“I value highly all of our history,” Sprinkel said. “I’m also very proud of the fact that I’ve lived here for 49 years. In those 49 years, I have seen so many changes, my husband for 66 years… Change happens, change occurs. We have to prepare ourselves for that. Darwin always told us that ‘It’s not the strong who survive, it’s the adaptable that survive.’ We have to be adaptable.”
Technology improvements are underway and will continue.
The fourth topic addressed during Tuesday’s debate was focused on technology and its role in the City of Winter Park.
On the topic of internet provider options and bandwidth issues, Sprinkel stated “we are well on the way to [improving internet options]. As many of you all know, we have already been burying underground our electric lines and along with that we decided to bury our fiber optics. So, we have been doing this for some time and we are doing it because we believe it’s going to be just what our city needs.”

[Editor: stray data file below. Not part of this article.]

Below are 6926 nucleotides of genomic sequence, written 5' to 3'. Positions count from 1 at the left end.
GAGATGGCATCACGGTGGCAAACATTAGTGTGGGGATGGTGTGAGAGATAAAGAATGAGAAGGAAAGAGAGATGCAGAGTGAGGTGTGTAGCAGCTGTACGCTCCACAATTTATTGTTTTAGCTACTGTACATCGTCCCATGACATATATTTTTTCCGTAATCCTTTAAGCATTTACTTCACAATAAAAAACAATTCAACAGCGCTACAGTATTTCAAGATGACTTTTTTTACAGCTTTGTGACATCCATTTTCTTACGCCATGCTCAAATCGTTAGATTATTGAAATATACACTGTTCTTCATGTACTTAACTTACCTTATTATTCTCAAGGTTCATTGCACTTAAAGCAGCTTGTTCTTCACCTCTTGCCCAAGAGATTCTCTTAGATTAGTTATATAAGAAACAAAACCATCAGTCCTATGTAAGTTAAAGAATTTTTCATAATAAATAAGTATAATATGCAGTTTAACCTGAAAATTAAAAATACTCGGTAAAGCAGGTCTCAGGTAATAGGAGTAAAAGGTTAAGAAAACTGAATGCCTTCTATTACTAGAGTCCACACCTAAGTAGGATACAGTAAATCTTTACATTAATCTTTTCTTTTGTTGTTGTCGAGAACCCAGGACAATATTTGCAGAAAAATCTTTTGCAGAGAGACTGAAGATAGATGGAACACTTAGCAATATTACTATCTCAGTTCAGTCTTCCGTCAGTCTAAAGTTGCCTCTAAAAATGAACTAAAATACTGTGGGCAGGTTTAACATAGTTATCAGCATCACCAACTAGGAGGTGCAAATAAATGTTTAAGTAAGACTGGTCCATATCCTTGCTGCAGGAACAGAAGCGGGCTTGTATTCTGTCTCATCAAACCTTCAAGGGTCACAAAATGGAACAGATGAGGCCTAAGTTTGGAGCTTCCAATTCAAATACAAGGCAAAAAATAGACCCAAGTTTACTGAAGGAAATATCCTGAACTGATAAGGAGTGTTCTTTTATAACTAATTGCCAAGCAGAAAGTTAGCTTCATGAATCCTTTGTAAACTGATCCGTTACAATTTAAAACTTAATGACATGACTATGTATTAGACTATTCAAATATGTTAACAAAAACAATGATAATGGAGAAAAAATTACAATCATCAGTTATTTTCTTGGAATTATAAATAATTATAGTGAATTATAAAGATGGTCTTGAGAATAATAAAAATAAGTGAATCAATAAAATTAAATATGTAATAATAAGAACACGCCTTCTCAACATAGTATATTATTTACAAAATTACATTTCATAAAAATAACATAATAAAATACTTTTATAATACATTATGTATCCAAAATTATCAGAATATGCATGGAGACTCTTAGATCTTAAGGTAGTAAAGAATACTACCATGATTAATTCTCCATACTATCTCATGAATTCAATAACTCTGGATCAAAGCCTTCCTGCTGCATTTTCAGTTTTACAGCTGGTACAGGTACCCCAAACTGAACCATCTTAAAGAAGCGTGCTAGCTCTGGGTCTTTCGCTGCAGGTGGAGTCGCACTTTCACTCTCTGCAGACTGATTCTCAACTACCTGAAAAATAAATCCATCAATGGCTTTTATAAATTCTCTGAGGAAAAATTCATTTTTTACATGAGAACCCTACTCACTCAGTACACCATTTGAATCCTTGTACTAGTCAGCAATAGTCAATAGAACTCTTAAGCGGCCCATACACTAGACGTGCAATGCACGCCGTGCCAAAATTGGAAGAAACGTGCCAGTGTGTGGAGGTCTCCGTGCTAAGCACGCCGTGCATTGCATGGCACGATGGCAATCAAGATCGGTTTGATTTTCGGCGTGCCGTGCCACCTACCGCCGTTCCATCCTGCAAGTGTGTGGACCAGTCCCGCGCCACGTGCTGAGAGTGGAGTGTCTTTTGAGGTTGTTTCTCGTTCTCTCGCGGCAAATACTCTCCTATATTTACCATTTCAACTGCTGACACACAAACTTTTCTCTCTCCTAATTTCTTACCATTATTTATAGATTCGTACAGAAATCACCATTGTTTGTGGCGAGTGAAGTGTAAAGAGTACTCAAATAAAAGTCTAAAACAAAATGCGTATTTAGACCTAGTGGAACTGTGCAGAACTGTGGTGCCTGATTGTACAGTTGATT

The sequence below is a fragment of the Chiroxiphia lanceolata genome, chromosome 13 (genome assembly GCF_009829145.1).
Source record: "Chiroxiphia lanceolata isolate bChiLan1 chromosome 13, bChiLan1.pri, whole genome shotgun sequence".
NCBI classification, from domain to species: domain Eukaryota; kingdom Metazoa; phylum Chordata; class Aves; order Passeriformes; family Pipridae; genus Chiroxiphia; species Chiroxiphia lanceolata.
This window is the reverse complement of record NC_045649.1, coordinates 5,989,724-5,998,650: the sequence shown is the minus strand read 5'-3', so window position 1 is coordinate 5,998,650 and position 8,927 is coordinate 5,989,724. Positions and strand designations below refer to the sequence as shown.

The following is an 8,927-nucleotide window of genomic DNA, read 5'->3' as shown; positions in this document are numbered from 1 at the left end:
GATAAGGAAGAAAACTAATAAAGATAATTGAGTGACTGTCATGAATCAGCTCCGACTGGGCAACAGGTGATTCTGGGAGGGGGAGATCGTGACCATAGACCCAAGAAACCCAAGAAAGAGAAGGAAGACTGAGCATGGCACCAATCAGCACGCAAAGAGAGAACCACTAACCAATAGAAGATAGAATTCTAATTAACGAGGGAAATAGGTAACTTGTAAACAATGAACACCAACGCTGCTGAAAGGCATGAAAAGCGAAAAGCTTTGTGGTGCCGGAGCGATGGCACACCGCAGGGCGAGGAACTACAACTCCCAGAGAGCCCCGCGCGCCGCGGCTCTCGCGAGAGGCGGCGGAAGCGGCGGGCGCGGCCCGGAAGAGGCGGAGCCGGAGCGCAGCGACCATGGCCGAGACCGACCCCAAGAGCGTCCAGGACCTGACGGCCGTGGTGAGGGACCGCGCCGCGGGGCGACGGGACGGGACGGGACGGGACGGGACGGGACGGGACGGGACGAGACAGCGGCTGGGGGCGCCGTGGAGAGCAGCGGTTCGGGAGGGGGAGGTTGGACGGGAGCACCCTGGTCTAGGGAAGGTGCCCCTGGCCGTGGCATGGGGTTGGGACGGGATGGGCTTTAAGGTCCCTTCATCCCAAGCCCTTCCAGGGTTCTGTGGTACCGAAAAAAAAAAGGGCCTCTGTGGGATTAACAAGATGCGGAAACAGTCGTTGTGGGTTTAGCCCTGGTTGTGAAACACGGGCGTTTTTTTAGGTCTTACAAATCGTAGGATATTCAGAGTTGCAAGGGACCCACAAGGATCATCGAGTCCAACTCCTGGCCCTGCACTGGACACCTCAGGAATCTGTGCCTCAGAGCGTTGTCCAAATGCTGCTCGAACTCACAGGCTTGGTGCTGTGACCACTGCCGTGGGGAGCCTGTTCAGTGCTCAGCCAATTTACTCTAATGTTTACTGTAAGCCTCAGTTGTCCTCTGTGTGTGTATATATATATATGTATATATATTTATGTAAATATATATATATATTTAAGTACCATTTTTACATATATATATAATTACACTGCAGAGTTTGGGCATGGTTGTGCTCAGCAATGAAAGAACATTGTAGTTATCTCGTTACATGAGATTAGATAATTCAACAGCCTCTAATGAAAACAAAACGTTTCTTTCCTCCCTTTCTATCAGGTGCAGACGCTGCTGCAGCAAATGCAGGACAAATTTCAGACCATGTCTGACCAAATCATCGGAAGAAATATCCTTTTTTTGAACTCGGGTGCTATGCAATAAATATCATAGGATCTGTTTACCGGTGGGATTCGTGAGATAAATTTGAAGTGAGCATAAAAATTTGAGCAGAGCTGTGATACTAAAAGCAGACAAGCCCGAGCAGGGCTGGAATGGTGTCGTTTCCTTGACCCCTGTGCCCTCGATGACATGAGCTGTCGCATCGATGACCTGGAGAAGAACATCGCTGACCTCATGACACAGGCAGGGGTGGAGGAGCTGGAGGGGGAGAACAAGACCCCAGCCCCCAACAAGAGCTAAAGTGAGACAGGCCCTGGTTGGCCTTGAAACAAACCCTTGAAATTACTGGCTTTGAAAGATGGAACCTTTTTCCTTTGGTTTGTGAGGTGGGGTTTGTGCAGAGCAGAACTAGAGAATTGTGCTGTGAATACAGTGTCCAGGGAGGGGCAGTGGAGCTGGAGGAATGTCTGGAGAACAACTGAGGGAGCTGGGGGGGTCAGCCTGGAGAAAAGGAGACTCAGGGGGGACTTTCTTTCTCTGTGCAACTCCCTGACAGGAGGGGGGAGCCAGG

“There are great things to learn from crises, and this is one of the biggest things to learn from the COVID crisis,” Anderson followed. “It’s that so many people are living and learning at home and for any of us who have experienced a garbled voice on a Zoom call, you know we need more bandwidth, we need better internet services, and we need a backbone to deliver it. So, part of it is about competition, but part of it’s about investing in the infrastructure, and the city’s done this before.”
The candidates also addressed smart city technology, including traffic and transportation monitoring, safety and security, health and wellness initiatives, and connected utilities. Both Anderson and Sprinkel are supportive of the efforts toward improving these aspects and the backbone that the city has already begun developing in this endeavor.
The entire debate is accessible for viewing on the WP Voter Facebook page.